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- Ginseng -
Acai Palm Tree
American Upland Cotton plant
Apple Tree (Malus domestica)
Damask Rose (Rosa Damascena)
Giant Timber Bamboo (Bambusa Oldhamii)
Glycine max (Soybean)
Glycyrrhiza glabra (Liquorice root) *Good Copy*
Green Tea- Good Copy
Japanese Timber Bamboo
Orange tree- good copy
Peanut (Arachis hypogaea)
Quercus muehlenbergii Chinquapin oak
Solanum lycopersicum (Tomatoes)
The Mango Tree
Tobacco (Nicotiana Tabacum )
Wheat - Triticum
Zingiber officinale 'Ginger'
The scientific name of pomegranates, or grenada is "Punica granatum" (USDA, 2010). The pomegranate belongs to the Punica L. genus (Marshall, 1979).
Figure 1. Classification Chart of the pomegranate (USDA, 2010).
Pomegranate in Latin means, “Seeded apple” (worknik, 2008). Appearance wise, the pomegranate looks like an apple, when cracked open, there are many
small red seeds (LeRoy, 2010). Hence, that is where the name came from. The pomegranate fruit has a tight, leathery red, burgundy or pink skin, with an opening
at the top (LeRoy, 2010). The inside of the Pomegranate is filled with hundreds of red, small, juice-filled seeds (LeRoy, 2010). The seeds are protected with a layer
of white bitter walls (LeRoy, 2010). The leaves of the grenada plant are thick and waxy. They are heavy, long and flat, and grow usually around the fruits and flowers
(LeRoy, 2010). The pomegranate tree is small and short, around twelve to sixteen feet high, and can live to 200 years old (LeRoy, 2010). They start bearing fruits after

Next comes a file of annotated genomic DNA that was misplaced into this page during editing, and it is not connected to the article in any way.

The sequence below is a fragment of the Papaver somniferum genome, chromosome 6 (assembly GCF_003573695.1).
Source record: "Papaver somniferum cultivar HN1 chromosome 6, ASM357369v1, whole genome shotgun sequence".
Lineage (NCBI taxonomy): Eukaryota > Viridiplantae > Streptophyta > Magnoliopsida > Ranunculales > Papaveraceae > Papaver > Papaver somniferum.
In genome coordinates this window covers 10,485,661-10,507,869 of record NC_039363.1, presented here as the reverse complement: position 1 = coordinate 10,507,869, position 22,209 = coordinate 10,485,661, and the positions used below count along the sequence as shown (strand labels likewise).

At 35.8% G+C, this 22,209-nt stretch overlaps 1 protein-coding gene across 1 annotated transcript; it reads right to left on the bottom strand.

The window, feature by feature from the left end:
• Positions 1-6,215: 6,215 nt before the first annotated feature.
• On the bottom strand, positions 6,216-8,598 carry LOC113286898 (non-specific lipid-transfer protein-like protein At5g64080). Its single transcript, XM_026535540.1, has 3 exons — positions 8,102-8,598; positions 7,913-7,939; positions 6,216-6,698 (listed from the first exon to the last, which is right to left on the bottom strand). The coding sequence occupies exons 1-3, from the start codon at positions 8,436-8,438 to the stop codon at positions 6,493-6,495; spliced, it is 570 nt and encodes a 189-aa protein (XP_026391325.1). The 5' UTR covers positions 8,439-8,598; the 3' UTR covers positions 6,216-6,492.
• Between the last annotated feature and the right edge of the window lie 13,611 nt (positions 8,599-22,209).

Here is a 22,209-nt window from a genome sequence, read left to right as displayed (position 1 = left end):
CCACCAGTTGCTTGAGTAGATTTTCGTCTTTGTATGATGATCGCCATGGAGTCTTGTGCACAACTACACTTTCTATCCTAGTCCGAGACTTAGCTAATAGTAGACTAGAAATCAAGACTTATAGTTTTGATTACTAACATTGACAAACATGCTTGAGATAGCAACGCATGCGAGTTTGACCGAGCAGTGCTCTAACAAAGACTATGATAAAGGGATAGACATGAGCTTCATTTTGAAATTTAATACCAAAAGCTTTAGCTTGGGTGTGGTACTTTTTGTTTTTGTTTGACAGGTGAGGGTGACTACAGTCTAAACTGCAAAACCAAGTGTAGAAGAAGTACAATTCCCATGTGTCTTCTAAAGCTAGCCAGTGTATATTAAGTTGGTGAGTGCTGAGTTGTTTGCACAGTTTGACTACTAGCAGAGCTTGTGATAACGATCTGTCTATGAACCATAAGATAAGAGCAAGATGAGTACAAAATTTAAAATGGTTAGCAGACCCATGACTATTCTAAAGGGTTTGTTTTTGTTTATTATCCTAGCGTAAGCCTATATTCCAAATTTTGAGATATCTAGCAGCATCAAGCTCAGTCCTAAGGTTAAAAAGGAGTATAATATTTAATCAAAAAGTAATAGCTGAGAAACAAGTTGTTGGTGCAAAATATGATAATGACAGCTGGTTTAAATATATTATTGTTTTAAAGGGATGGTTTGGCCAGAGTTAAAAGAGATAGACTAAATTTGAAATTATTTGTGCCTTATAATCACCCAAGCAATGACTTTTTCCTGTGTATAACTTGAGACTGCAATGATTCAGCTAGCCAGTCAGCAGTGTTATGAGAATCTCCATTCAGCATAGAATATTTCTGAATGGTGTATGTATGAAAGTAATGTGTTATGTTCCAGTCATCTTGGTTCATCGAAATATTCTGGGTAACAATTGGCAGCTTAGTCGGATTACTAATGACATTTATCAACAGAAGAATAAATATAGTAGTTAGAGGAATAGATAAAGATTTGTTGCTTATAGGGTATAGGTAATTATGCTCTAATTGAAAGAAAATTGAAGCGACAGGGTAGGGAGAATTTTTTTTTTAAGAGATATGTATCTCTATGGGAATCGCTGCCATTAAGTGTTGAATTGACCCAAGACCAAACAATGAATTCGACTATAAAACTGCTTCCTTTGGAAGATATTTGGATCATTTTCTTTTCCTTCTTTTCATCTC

three years. The trunk of the tree is dark brown, with a hue of red; they can turn grey after a period of time (LeRoy, 2010).
Figure 2. Pomegranate fruit sliced in half (Kivi, R. 2009)
Figure 3. Branches of Pomegranate Tree (TheladyGarden, 2009)
Figure 4. Pomegranate flowers and buds (TheladyGarden, 2009)
Pomegranate trees grow in the sunniest, and warmest parts of the environment, but it does grow in part shades as well (California Rare Fruit Growers, Inc., 1997).
The tree grows best in moist regular sold, and also grows on acidic loam and rock-strewn gravel (California Rare Fruit Growers, Inc., 1997). Pomegranate trees
originate in Iran, but can be found in the Middle East, Mediterranean Regions, Israel and Asia (InnVista, 2009). The pomegranate can now be found in Southern United
States to the Southern Parts of South America (InnVista, 2009).
Figure 5. Continents such as North America, Europe, Asia, Middle and Near East and The Mediterranean, Pomegranate trees grow (POM wonderful, 2010)
One of the most common products produced from the pomegranate tree is the pomegranate juice. One of the most popular brands, "POM Wonderful"can be found in our local food markets.
The juice of the pomegranate is extracted from the juice-filled red sacs within the pomegranate fruit. Farmers pick the fruits from the trees, and then cut the fruits open. The
seed are then gently taken out, because if taken out roughly, the seeds will burst. Then the juice is created by placing the seeds in a electric blender, or pressing the juice out with
heavy machinery (Kivi, R. 2009). Behold, the pomegranate juice was born. There are many other pomegranate products outthere in the world. Pomegranates are an excellent way
to dye clothes and fabrics, there are many pomegranate cosmetic products, such as lotions, soaps, hair products etc. Pomegranates are also used as medication and diet pills.
Figure 6. The 'POM Wonderful' drink, composed of extracted juice from the pomegranate seeds (POM wonderful, 2010)
Figure 7. Pomegranate Lotion Bar (Lavishea, 2008)
Figure 8. Super Slim Diet Pills (CN Slim Co. 2008)
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